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The unedited full-text of the 1906 Jewish Encyclopedia
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TUS, JACOB – See Tawus.
TUSHIYYAH – Publishing establishment founded in Warsaw in 1896, which, though a private enterprise, is in reality a Hebrew publication society striving to further the development and spread of Neo-Hebrew literature. Its founder,...
TYCHSEN, OLAUS GERHARD – Christian Hebraist and Orientalist; born at Tondern in Sleswick, Denmark, Dec. 14, 1734; died at Rostock, Germany, Dec. 30, 1815. He studied rabbinics at the University of Halle, and journeyed through Germany and Denmark in the...
TYPES, ANTHROPOLOGICAL – Correlated norms of racial qualities. Individuals who present an interrelation between the color of the hair and that of the eyes are considered typical representatives of their race. In the blond races fair hair is generally...
TYPOGRAPHY – The art of printing. The invention of printing was welcomed by the Jews as "the art of writing with many pens." From the time of the earlier printers reference is made to their craft as "holy work" ("'Abodat ha-Ḳodesh"). It may...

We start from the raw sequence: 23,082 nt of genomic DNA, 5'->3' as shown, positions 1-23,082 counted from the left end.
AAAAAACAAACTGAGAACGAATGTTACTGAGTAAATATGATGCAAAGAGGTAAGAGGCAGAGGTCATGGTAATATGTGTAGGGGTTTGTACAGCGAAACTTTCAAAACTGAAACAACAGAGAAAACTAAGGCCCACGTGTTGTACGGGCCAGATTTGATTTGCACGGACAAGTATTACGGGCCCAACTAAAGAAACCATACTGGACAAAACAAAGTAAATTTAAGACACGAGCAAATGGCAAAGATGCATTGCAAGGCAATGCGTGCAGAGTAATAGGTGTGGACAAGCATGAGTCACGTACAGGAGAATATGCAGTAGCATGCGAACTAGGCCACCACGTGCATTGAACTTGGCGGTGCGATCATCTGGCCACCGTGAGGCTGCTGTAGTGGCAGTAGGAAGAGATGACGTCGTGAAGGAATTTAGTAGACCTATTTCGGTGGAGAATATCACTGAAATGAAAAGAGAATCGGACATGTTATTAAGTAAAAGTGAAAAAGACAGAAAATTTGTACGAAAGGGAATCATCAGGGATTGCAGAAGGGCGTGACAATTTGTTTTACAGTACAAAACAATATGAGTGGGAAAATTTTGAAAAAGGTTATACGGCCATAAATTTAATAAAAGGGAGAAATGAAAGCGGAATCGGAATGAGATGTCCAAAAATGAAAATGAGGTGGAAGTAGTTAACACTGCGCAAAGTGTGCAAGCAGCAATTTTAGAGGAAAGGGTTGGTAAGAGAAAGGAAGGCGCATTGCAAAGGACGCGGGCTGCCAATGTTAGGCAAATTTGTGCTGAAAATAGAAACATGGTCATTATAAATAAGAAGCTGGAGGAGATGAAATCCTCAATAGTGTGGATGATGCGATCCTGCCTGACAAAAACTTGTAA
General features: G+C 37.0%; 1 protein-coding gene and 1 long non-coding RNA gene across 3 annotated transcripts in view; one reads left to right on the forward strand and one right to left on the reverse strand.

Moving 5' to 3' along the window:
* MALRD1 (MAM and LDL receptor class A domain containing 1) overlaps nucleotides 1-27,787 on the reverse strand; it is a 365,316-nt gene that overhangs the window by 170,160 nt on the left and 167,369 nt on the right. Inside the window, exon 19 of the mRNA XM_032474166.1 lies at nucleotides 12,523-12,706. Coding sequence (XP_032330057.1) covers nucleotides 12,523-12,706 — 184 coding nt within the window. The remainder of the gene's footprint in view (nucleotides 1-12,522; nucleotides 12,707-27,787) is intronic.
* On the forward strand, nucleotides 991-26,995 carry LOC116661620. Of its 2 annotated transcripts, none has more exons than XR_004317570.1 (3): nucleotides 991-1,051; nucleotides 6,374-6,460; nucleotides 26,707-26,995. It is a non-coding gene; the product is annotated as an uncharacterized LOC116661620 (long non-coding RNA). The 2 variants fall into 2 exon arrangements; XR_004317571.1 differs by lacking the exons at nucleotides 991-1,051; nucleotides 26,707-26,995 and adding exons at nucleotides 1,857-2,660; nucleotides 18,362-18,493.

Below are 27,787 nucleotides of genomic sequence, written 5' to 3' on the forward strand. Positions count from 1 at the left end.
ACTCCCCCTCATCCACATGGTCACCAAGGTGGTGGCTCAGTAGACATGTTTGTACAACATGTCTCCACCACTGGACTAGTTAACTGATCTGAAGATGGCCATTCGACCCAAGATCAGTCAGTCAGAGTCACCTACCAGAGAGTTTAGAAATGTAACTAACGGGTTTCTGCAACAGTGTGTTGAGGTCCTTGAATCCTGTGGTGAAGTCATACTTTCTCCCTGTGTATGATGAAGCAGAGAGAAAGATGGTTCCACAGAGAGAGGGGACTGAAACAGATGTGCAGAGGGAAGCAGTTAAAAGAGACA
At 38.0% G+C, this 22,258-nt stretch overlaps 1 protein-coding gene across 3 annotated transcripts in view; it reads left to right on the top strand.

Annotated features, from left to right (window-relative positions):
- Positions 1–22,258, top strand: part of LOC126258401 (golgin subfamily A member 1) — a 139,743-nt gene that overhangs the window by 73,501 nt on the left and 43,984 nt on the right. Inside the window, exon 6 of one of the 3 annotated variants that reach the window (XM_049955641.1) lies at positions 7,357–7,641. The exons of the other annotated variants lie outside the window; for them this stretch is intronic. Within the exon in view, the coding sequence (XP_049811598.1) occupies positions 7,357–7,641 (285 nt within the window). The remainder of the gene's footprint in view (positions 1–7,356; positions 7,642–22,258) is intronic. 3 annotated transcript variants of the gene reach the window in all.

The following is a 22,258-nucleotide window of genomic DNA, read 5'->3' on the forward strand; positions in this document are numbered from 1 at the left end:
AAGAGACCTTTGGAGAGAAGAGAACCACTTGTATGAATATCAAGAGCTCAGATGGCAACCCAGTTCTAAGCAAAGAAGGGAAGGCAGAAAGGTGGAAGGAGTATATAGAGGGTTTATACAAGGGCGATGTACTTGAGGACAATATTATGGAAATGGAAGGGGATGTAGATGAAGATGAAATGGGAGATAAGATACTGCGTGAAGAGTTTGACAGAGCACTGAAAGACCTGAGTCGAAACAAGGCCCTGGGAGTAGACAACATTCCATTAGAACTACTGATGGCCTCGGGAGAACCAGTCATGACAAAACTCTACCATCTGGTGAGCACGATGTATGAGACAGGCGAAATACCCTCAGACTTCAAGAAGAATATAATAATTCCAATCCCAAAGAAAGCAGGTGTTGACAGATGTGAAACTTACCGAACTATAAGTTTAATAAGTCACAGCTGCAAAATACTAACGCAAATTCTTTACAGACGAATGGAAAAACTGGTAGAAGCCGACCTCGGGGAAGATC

TYRE – Principal city of Phenicia. By "the strong city Tyre," mentioned in Josh. xix. 29 and II Sam. xxiv. 7 as marking the frontier of Israel (Asher), is evidently meant not the main city, but an outpost in the mountains protecting...
TYRIA – City of Asia Minor, sixty miles from Smyrna. Its Jewish community is of ancient date, the earliest members having arrived at Tyria before the Spanish expulsion; but catastrophes have reduced the Jewish population to...
TYRNAU – Manufacturing town of western Hungary. It was the scene of two martyrdoms of Jews: the first, in 1494, when fourteen men and two women gave up their innocent lives, as a manuscript dirge of the Cracow community recounts; the...
TYROL – Crownland of Austria. The earliest documents referring to its Jews date from thebeginning of the fourteenth century. The statement, found in the "Privilegium Ecclesiæ S. Stephani" in Rendena (Hormayr, "Gesch. Tirols," 1808,...